New arrivals: artwork for the vending machine

The last few weeks have been full of hectic hustle and bustle, with boxes being passed from hand to hand, examined, unpacked, and sorted through. Such a variety of objects emerged from their cases and seemed to be disseminating in every direction through the museum.

Cards with blue printings

© Jewish Museum Berlin, photo: Gelia Eisert

Blue prints were spread out over a long, dark red sheet. Words seemed to glow in them – was it “tekhelet” or “argaman” or both? And what do they mean anyway?

"Magic" Card on a table in the kitchenette

© Jewish Museum Berlin, photo: Gelia Eisert


A “magic” card appeared in a kitchenette. Suddenly everything was kosher: the sink, the refrigerator, the dishes, the whole kitchen. The artist promised it would be, and thus it happened.

One hundred paintings with smiling artist

© Detlef Baltrock

The selfie smile can have a confusing effect with its hundredfold refractions. Smiling isn’t so simple: it can be exhausting or insincere – one sees it immediately. But what does this have to do with the sketches, done in strong black strokes on paper, of people, forms, animals, and fantasy characters?

Sketch: Three persons on a hill

© Jewish Museum Berlin, photo: Jens Ziehe


CD of Howard Katz

© Howard Katz

Now one’s thoughts get steered in quite another direction, to ponder the loud “hand-made” music resounding through the corridors.

And one’s eyes are captivated by “rough-cut” short films flickering across all the screens to the right and left of the hallway – but then pulled away to a set of exactingly-designed prints.

Lots of hands reached enthusiastically towards these sumptuous blue and red motifs, holding them up against the bare white walls of our offices before mounting them carefully with photo corners on colorful boards – as befits a museum.

A blue and a red offset print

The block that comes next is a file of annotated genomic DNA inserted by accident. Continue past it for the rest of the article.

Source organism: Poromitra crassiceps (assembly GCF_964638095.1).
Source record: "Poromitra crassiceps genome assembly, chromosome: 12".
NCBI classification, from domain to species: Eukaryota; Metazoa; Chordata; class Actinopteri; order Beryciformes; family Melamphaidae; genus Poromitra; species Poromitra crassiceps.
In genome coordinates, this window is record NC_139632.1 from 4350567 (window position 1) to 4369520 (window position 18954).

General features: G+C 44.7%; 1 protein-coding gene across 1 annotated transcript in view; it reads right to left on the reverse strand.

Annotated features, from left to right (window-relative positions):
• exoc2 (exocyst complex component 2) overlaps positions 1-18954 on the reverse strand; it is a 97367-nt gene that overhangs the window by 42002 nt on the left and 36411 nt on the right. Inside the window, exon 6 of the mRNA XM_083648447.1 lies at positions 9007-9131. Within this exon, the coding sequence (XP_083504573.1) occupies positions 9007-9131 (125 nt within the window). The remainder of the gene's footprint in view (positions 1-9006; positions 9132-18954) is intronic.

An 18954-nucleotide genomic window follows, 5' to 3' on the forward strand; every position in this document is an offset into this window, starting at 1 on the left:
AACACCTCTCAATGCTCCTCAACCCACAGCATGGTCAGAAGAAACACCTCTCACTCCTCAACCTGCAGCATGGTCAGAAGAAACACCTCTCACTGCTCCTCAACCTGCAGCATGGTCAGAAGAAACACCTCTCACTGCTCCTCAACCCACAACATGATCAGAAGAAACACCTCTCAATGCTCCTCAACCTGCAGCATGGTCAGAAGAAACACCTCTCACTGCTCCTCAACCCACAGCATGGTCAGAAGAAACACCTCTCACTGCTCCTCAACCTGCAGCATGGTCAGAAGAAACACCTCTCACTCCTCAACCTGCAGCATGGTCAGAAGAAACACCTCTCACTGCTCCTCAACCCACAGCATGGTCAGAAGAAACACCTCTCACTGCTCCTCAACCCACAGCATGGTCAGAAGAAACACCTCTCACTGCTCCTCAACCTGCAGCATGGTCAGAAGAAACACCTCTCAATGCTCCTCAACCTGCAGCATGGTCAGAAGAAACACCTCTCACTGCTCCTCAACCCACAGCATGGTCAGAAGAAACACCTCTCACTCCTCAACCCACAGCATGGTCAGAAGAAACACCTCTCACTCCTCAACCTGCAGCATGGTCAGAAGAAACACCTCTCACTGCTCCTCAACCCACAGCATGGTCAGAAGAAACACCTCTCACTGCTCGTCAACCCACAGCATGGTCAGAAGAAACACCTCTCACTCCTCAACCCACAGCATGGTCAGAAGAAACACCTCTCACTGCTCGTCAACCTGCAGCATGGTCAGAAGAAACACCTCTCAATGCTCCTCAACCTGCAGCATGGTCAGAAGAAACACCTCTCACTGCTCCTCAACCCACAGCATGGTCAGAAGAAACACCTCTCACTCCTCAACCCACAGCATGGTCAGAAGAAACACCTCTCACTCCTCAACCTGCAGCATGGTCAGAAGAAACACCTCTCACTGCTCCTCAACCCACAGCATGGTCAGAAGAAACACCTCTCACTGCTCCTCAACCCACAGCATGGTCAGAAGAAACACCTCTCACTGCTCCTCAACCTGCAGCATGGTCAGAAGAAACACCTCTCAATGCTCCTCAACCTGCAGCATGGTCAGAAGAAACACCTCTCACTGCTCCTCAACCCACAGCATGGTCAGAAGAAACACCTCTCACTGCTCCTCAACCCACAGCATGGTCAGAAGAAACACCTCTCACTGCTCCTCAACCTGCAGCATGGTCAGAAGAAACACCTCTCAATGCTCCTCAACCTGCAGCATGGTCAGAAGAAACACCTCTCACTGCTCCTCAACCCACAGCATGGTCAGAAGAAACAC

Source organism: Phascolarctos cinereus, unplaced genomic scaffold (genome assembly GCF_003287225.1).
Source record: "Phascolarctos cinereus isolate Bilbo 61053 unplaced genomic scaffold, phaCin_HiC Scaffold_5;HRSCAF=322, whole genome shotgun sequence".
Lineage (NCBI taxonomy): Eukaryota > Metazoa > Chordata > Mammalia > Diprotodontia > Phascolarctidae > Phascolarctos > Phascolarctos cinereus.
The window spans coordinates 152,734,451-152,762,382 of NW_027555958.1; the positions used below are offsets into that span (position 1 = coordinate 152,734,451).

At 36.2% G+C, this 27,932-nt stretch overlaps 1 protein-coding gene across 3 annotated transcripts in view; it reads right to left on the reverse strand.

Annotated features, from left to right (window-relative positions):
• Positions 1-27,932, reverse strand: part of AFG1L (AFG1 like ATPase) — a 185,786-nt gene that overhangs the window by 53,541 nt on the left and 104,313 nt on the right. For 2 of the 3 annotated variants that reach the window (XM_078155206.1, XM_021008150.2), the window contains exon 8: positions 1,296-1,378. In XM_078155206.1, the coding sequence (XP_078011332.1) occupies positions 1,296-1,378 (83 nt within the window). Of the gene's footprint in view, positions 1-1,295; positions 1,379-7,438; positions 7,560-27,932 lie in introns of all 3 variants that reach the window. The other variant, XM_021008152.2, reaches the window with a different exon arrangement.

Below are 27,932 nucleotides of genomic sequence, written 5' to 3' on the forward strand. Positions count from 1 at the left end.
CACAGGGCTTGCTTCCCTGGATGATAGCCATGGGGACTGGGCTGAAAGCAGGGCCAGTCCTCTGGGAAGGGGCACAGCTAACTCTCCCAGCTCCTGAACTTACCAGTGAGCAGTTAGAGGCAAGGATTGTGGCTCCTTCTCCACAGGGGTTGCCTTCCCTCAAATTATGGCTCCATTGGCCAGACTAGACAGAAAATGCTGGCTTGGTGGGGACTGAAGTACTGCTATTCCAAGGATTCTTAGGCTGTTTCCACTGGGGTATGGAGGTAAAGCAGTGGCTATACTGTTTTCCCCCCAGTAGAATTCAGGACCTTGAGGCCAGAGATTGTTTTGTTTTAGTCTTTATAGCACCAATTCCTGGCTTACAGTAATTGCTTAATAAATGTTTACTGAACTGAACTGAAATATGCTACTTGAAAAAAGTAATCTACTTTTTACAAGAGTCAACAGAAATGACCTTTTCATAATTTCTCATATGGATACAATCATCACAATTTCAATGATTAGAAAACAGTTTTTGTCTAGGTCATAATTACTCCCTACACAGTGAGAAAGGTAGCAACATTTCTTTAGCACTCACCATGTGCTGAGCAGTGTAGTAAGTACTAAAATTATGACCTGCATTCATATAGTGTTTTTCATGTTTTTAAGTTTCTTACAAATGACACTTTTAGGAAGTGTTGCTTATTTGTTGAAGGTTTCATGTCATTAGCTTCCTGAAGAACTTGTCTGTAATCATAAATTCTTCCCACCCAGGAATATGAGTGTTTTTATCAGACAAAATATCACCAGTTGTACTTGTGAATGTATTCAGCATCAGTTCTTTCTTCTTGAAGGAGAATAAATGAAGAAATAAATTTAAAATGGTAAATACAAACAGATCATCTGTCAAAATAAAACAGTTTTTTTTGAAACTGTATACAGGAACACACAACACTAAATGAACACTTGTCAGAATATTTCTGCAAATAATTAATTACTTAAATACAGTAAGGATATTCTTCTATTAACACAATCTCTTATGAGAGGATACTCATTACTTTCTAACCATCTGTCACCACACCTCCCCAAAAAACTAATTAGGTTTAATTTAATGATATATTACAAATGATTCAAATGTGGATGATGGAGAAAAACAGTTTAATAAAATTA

© Jewish Museum Berlin, photo: Jens Ziehe


It was hard to believe, but there were still more – photographs flashing like lightning from their boxes, which were such a piercing pink color that it almost hurts to look at them.

Black and white photographs on pink cards

© Claudia Rannow


At the end, a set of little reliefs of sparrows suddenly turned up. They all seemed to be sitting under a €4 sign.

Reliefs of sparrows

© Claudia Rannow

What does it all mean? If anything, could it have been a dream – dreamed together by all the museum employees as they sat each in their own offices? The secret will be revealed today, 1 April, when these beautiful objects are gathered and placed in our art vending machine.

Painting of coins

© Maria & Natalia Petschatnikov

And, indeed, all of it – at least from the purely material perspective – will sit under a €4 sign, because you can buy one of these limited-edition works of art for that amount. Whoever happens to be on a tour of the permanent exhibition, and has a few coins in her pocket when she stumbles onto the art vending machine, can make one or more of these pieces her own.


This round of artworks were created for us by:

Deborah S. Phillips – “T’chelet fragments” (Blue fragments) and “T’chelet ve Argaman” (Blue and Crimson),
Anna Adam – “MAZEL TOV! Everything in your home is kosher today!” (the “magic” card),
Daniel Wiesenfeld – “SMILE” and “Charcoal drawings”,
Howard Katz – “MIX Tape” and “4 short films”,
Georg Sadowicz – “The Mill” and “The Prayer Leader” (offset prints),
Hadas Tapouchi – “Third Generation” (photographs on pink boxes),
Maria und Natalia Petschatnikov – “Sparrows” and “4 Euro”.

Gelia Eisert finds new artists to create work for the vending machine.

P.S.: “Tekhelet” means “blue”, by the way, and “argaman” means “crimson”. You can learn more about the works of art in the info-texts that come with them – and, soon, here on the blog as well.

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